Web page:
I’m eating a leftover sausage roll as I write this.
Yesterday was a funny old day. I put my shoes on and realised that there was a massive hole in the left one, I’d been running on the road this week and I’d completely forgotten that it was that bad… I had a couple of old pairs but they had the same problem. After close examination, the left shoe of one of my old pairs seemed reasonable so I wore that one and kept my newer right one. Soooo odd shoes- good start.
After inspecting the car and feeling relieved that there was no damage (to the car or bollard) we walked up to the Youth Hostel and collected our little numbers. 21 for me ‘I’ve got the key to the door, never been 21 before.’ One of the residents used to sing that to me in a care home I worked in, yes 8 years ago now.
The bus collected us at 8 and I slept the whole way.
The start was at Bowlees, we picked a quiet corner to wait for the final few minutes. I couldn’t help but laugh at Ed, he is so careful to keep his feet as dry as possible when running, a few steps off the bus and he’d planted his foot in a dog bowl full of water.
The weather was good for running, dry and cloudy. I’d tried to learn a bit of the route beforehand but it didn’t really pan out as I imagined. It was grassy and flat to start with, I felt good and we were moving fast. Around one mile in, Ed was chatting away, I was still half asleep. I caught my foot and when stumbling forward, it felt like slow motion. I hit the ground hard, taking the skin off my arm and leg, catching my hands. It really hurt and if I hadn’t been wearing a jacket, could have been much worse. Ed pulled me up and we just kept going- albeit p*ssed off and feeling sorry for myself.
We then followed the river up to High Force. This was a really rocky and slippery section, at times I might as well have been on roller skates. After falling earlier I felt a little unsteady on my feet and a lack of confidence in my footing slowed me down.
Then we hit CP1 Cauldron Snout. From there, a steady descent over tracks and grassy paths led up to the stunningly beautiful view from High Cup Nick. The GoPro decided to strike and after a brief exchange of expletives (Ed to GoPro – me to Ed – Ed to me – me to GoPro…not quite as family friendly as the Chuckle Brothers…) we got it going again.
CP2 Dufton- Handful of cashew nuts, some cheese and water refill. We were both feeling pretty good. Now the work was going to begin. I got my poles out and off we went up the very steep and achingly long grind up to Green Fell. Had our Cranston’s sausage roll on the way, really good meat to pastry ratio, just what I needed after a couple of hours of sweet ZipVit Bars.
We passed a few people and made steady progress, my arm and hip were stiffening up but I put it to the back of my mind. Eventually, we made it to Green Fell CP3. We had a quick chat with the marshal- posed for a photo (trying to appear OK) and headed off.
I like the section towards Great Dun Fell- the golf ball. It’s partly paved and that means I can work on getting into a steady stride. We made light work of it and soon we were over Little Dun Fell and grafting up the final significant climb up to Cross Fell. The descent off here was a dream. We took a short cut off piste down to Greg’s Hut. Bounding over bog and bouncy moss. The water stop here was a pipe that emerged from the ground- it tasted amazing….but to be fair I was pretty thirsty. In fact we were both fantasising about quenching our thirst when usually our thoughts are focused on ‘what’s for tea?’ Ed was all over a Magners with ice, I was thinking Aperol Spritz.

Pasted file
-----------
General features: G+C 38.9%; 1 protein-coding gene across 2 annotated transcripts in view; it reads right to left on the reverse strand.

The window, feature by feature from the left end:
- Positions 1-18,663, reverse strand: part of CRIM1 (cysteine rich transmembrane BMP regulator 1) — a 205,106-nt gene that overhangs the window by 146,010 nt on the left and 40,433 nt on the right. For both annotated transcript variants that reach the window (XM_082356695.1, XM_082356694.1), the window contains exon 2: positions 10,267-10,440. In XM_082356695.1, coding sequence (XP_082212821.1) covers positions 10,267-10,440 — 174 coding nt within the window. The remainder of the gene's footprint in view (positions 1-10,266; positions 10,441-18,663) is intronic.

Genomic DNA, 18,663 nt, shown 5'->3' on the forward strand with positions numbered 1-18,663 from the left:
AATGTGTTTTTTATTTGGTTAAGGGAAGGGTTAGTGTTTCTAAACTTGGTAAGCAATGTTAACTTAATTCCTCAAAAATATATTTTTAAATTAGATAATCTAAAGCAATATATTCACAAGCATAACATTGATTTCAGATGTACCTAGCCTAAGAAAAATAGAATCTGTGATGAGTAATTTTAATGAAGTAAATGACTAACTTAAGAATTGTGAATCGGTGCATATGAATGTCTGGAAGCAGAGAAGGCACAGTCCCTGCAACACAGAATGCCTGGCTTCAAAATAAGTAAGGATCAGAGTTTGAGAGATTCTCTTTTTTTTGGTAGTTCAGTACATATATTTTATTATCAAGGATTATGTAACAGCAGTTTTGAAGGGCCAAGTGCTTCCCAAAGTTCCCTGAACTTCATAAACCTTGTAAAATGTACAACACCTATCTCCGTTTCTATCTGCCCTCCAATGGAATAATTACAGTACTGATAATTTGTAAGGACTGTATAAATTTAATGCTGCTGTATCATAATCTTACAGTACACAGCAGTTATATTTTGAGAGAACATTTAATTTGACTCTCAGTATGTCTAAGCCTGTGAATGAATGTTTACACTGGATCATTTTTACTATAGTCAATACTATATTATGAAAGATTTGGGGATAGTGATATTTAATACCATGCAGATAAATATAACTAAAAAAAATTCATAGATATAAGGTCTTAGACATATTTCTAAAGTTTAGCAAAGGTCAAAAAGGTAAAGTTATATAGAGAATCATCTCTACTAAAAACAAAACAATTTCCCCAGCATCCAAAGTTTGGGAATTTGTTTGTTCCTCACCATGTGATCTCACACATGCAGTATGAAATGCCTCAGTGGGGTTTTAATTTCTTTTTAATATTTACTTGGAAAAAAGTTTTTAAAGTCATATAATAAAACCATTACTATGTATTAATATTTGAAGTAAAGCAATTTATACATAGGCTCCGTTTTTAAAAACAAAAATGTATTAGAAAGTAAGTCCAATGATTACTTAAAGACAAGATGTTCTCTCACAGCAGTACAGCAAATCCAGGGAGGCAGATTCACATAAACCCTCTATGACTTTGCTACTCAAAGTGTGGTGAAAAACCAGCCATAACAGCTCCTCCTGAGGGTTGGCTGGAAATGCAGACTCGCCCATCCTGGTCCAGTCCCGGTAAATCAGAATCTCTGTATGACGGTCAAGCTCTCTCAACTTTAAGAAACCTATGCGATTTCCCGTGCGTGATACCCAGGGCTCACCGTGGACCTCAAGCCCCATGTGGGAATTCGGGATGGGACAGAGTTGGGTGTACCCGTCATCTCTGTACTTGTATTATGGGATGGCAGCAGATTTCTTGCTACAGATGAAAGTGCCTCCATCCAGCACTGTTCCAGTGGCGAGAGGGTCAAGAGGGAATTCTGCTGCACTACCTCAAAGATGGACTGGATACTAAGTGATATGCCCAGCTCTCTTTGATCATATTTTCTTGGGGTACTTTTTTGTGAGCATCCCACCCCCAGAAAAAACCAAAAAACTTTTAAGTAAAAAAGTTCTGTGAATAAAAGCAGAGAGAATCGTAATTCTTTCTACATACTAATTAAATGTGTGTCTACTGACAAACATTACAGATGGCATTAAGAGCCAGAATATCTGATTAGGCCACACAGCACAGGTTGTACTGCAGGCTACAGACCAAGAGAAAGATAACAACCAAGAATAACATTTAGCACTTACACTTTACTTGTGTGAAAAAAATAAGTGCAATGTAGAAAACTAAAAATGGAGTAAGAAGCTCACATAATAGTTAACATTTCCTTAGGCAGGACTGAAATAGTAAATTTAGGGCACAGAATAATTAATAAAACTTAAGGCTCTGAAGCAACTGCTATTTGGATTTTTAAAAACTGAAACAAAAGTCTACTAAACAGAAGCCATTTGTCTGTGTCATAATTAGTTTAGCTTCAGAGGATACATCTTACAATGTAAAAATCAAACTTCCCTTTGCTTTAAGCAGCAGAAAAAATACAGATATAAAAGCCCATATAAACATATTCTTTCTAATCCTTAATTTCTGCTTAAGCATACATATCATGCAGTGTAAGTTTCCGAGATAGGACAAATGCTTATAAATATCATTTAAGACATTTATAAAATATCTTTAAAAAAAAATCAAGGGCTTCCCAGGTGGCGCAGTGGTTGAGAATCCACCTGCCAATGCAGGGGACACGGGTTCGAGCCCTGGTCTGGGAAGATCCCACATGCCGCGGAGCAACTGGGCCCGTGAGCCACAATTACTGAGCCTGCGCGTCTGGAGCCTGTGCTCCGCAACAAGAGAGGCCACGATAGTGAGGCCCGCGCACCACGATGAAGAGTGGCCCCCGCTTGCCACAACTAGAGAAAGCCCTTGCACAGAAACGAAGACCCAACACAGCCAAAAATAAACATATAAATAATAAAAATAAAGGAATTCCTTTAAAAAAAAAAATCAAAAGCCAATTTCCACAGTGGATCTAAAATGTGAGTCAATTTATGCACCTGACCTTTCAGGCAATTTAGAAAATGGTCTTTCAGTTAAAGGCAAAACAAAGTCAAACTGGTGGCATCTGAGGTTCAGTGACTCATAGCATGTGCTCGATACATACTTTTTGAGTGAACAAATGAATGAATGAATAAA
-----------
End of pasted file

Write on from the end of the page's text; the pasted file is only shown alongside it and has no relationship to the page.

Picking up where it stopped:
At this point, despite the various earlier mishaps, we were feeling pretty happy with ourselves. Moving well, enjoying the route, feeling good. We’d planned another little sneak to Garrigill, cut a corner to save .5 of a km. We found the turn off but it didn’t go well. The path was vague and overgrown. I got a thorn in my foot and had to stop and take my gaiters, shoe and sock off so that Ed could pull it out. We wasted time, we lost A LOT of places, I had a tantrum, Ed was p*ssed off…..
What could be worse? Arriving at the CP to see people who you were ahead of by quite a margin looking at you surprised saying ‘I thought you were ahead of us! Take a wrong turn?’ I didn’t think there could be anything worse. But I was wrong, bear with me.
So, we made light work of Garrigill CP 5, disheartened by seeing people in the distance who we were ahead of…our fault but frustrating! We pulled it together and vowed to make the best of it and press on to the finish. To be honest, I was feeling pretty spent, my arm and leg were stinging and the thorn in my foot had not done me any favours. We tried to see the funny side as we jogged the final riverside section. It was quite muddy in parts and we were trying to avoid slippy bits, last thing I needed was another fall. A narrow bit of footpath was quite difficult to negotiate and there was a fence close by that, if we just skirted by, would have made footing a little easier. ‘Ha, you don’t think it’s electrified do you?’ I asked Ed, ‘Don’t be silly!’ He replied.
When you’re tired, hurting, searching for a bit of support, you tend to grasp things, tightly, with purpose, with heart. I grasped that damn fence. AND YES IT WAS #%^@ING ELECTRIFIED!!!!
The final section was existential.
We reached Alston, the finish, and I enjoyed my finishing prize- a bottle of Cumberland Ale. 8hrs 18. Another superb event by Nav4, stunning route, challenging terrain, excellent marshals.
I can’t help but wonder if we’re in some sort of Final Destination situation here though… Watch this space!